First Canadian soy isolates proving popular

By Dominique Patton

- Last updated on GMT

Related tags Soy protein

Canada's first soy protein isolate processor, Oleanergie F2001, is
seeing unprecedented demand for its organic range of isolates and

The company that started production in August this year and is now selling 10 metric tons per month says it cannot meet demand.

"All the product we produce has already been sold,"​ said Jean Flibotte, president and managing director of the firm.

He told that the firm will ramp up capacity to 40 tons a month from March next year.

Soy protein isolates, containing a minimum 90 per cent protein, are traditionally used in health foods and meat replacement products but are increasingly added to mainstream foods.

The soy protein ingredients market is dominated by a couple of leading US soy processors, with Israeli firm Solbar a significant number three. But Oleanergie says it can benefit from more efficient traceability in the small Canadian sector.

The company received an innovation award from the government earlier this week for its unique production process that avoids the use of hexane and is therefore more environmentally friendly.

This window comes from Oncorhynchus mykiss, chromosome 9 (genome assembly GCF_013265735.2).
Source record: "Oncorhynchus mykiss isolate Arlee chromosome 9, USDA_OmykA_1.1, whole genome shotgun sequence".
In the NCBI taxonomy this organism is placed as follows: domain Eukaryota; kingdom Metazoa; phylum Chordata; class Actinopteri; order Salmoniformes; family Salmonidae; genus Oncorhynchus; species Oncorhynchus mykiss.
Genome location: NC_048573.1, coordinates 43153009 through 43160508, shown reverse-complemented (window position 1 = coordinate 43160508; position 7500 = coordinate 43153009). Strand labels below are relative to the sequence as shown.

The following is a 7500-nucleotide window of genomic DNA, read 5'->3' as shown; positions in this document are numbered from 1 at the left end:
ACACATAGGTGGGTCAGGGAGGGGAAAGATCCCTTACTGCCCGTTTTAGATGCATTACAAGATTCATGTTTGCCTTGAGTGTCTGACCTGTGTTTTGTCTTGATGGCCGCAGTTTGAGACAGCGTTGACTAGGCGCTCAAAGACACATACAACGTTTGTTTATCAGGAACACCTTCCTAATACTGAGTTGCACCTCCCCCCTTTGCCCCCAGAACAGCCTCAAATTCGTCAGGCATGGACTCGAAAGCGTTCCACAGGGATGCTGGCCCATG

Developed in collaboration with scientists at Agriculture and Agri-Food Canada's Food Research and Development Centre in St-Hyacinthe, it was the result of a major initiative launched in 2002 to boost Canada's small soy industry.

The country will have 3 million acres of soy this year, the size of a couple of counties in the US, according to Lucas Thacker, director of the Soy 20/20 project.

But it is trying to focus on niche, value-added markets to increase revenue from the crop. Many of these benefit from the small harvest's efficient traceability.

"We are able to track the bean from the field to the production plant because we're a smaller player,"​ said Thacker.

Sales of organic foods are growing fast in the US. Organic baby food has jumped nearly 18 per cent in 2005 on 2004, according to ACNeilsen figures.

"Many of our new ingredients also have improved functionality in food,"​ he added, pointing to new wholegrain soy flours being made in Canada.

The country does not yet have a health claim for soy but Soyfoods Canada is working on achieving this by 2007, said Thacker. This will give the sector further value.

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